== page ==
On the wall of my office is a framed piece of paper that I often think of removing because it may just seem too ostentatious. I keep it there for me – not for anyone else no matter what they may think. It is a just a flattened out table name-card like you get at a con, but the name, on it is Senator John Glenn, and on the empty half of the piece of paper is this message: “To Pam – with best regards. You made a very powerful statement that more people in Congress need to hear and act on – Best Regards – John Glenn”. I keep that sign on the wall to remind of that day, June 19, 1996, when at the end of a long day in a Capitol Conference Room, I gave the following speech before “The Democratic Forum on Science and Technology Research.”
“Science is in my blood, passed to me with love from my father. My earliest memories include looking at the moon through his telescope and running between our California living room and backyard to compare a fuzzy speck in the sky with the zoomed in image of an inbound space shuttle on TV. As a high schooler at space Camp I pretended to fix the Hubble, and designed award-winning space stations. Back then my greatest fear was that by the time I earned my Ph.D. it would be too late to work on a US space station, that I would be too young to help build it, too young to design experiments, I feared that my astronomy questions would all be solved before I even finished school.
“My love and knowledge of astronomy has opened many doors for me. In 1990, I participated in the international youth science Olympics, and won this gold-medal in astrophysics. The following year I spent eight months studying astronomy in the USSR at what was then the world’s largest telescope. While in college I spent four years performing publishable research, and thanks to the National Science Foundation I have worked at the National Radio Astronomy Observatory, I attended a meeting of the American Astronomical Society and I am working on a project that will utilize the Hubble Space Telescope.
“Now, I stand before you, a 22-year-old graduate from Michigan State University. I have my bachelors in astrophysics, and in the fall I will begin a doctorate program at the University of Texas. I no longer fear that I will be too young to work on a US space station, but rather that I will be too old. Knowledge has tempered my dreams, and as I look ahead, I hope to someday work as a professor at a research university. I’ve been lucky to have advisors who involved me in research, and I want to provide future astronomers with the same chances I was given. Unfortunately, I don’t know if the resources my advisors had will be available to me.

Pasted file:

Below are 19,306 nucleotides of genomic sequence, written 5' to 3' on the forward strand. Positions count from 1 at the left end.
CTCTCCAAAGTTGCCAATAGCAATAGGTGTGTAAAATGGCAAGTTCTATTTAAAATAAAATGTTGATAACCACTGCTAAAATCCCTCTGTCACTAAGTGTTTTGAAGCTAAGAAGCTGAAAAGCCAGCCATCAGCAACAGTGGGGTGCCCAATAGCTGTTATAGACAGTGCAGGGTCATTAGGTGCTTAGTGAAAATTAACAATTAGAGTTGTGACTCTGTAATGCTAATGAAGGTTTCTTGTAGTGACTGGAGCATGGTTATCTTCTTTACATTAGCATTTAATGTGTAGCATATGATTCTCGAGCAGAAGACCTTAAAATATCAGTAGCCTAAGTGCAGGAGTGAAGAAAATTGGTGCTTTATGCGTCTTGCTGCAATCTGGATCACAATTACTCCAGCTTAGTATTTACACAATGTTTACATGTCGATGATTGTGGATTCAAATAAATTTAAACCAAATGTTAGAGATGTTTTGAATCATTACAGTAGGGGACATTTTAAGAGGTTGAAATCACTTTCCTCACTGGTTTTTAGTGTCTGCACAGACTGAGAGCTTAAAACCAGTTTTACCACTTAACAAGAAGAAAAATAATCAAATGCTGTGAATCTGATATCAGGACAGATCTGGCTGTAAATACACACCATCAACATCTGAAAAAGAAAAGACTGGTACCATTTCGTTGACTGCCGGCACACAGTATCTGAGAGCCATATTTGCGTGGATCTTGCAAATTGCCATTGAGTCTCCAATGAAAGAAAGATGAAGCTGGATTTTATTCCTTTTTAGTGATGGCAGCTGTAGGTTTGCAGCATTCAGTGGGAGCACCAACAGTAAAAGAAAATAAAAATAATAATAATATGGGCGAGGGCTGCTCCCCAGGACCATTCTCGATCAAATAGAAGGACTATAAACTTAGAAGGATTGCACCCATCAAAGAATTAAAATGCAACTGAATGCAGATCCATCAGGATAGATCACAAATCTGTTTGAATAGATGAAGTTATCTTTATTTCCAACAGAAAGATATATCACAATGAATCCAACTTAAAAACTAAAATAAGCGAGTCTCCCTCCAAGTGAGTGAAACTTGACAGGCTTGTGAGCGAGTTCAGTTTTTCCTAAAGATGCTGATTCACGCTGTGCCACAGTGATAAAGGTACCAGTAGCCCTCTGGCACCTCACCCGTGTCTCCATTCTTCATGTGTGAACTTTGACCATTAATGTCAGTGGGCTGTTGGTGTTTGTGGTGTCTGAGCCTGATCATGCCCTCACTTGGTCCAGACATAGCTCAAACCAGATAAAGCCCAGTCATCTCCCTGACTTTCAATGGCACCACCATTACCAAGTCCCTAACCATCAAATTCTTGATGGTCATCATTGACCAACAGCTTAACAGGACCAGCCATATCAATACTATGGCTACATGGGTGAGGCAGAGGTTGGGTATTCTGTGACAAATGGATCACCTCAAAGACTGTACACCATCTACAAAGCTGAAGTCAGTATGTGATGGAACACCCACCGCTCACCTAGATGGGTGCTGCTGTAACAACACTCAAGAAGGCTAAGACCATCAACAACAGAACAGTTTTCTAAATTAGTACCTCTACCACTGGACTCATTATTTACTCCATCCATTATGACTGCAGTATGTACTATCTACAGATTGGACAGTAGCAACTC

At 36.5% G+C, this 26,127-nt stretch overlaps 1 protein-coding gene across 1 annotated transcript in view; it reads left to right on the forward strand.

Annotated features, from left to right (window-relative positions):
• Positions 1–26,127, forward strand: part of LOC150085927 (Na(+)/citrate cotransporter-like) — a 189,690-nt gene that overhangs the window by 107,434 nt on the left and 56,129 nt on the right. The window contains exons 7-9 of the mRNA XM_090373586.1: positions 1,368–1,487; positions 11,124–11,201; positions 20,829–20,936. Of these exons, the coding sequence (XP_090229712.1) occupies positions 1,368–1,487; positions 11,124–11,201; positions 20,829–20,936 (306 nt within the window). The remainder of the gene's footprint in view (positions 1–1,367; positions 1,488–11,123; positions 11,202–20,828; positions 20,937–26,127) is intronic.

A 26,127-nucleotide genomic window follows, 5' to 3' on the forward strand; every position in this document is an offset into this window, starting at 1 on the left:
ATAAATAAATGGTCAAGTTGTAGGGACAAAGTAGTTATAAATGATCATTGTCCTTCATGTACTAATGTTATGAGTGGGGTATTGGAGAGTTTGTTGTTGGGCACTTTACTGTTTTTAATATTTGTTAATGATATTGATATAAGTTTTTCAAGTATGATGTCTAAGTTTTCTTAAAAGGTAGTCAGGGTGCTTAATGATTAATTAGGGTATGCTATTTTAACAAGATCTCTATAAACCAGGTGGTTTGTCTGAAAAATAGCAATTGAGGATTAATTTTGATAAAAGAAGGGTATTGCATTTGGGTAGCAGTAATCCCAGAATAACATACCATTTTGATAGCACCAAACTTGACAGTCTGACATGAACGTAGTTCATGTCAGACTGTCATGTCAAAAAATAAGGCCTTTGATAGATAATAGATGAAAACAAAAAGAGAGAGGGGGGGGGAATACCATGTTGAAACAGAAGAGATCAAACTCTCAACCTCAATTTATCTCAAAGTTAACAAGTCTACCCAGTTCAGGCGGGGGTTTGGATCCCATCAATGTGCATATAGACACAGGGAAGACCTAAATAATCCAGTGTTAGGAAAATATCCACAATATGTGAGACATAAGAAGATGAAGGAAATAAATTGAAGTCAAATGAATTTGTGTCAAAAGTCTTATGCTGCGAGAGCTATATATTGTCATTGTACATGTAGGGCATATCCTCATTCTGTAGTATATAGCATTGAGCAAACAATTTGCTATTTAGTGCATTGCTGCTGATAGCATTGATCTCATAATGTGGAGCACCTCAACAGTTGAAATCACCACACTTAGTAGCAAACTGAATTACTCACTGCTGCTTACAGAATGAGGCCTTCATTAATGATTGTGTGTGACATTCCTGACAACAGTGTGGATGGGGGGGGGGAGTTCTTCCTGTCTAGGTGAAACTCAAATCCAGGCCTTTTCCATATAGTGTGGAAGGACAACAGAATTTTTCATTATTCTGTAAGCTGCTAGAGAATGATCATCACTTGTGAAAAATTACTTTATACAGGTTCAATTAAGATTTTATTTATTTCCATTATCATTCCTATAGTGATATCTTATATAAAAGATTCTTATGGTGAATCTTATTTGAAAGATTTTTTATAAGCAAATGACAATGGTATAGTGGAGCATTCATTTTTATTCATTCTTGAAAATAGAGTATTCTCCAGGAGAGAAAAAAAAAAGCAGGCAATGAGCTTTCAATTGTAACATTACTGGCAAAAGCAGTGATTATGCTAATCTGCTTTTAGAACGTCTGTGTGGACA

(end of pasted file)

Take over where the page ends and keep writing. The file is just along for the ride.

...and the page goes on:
“I was lucky enough to be paid to work at MIT’s Haystack Observatory while in high school, however, even in 1992, money was scarce enough that I could only be paid during the school year. As the years have passed, finding funding has become harder. At MSU I worked a year before money to pay me became available. Now, as I enter graduate school, I’m considering moonlighting as a programmer because the researcher I want to work for may not have funding to pay me.
“Without the ability to allow students to taste the thrill of discovery young, as I did, many will never learn an appreciation of science, and good students will enter nontechnical fields. Without continued funding now, current college students will leave research for the more lucrative field of computer science and finance. With the forecasted 50% of current professors retiring by 2010, it is dangerous to lessen our efforts to recruit people into research fields. If too many are lost, who will be left to carry science into the next millennium?”
I went on a hunt for this talk after my “I shall write Congress” moment last Friday. I didn’t feel like my letters had any meaning, and all I wanted to do was speak just one more time before the men and women who have the power to decide my future. I’m so glad that I kept these words. They are no less true today then they were then. We I spoke those words so many years ago, Sen. Glenn responded by telling me – telling everyone – in his closing remarks that it was important for all of us to remember to speak from the heart because all the facts and figures and foam boards of charts would be forgotten/ignored while passion would leave an impression. After the forum was over, Glenn wrote the message above to me and I have kept it on my wall at work – the place where it is easiest to lose heart and to think of going into high tech. It hangs there so I see it the moment I walk through my door so that maybe, on the days I most want to give up, it will remind me too keep fighting and to use my message to try and make a difference.
That last paragraph of that speech… What I didn’t know at 22 was that when 2010 came the economy would have collapsed; that many faculty would put off retirements and many universities would suffer hiring freezes. This has led to increased class sizes, and terrible space and infrastructure crunches that make effective work more difficult than I imagined it would be. The difficulty we face is two-fold. On one hand, there is a shortage of technologically trained masses for the commercial markets and tech companies must lobby for increases in the number of H1b visa so they can hire foreign nationals with the tech educations they can’t find domestically. On the other hand, as I look at the job market for those of us with the most advanced degrees seeking to work in basic research and academia … there are job market of at most a few tens of openings every year in my field.
On May 21-23, I’ll be Washington, DC. The legislature will be in session. Today, rather than writing the legislatures I’ll be seeing what I can do to set up some congressional visits. I don’t know where to start but I know how to Google. I feel that it’s important to at least try to speak truth to power.
And, at 38, I am perhaps still to young to be an astronaut… Chris Hadfield is 53.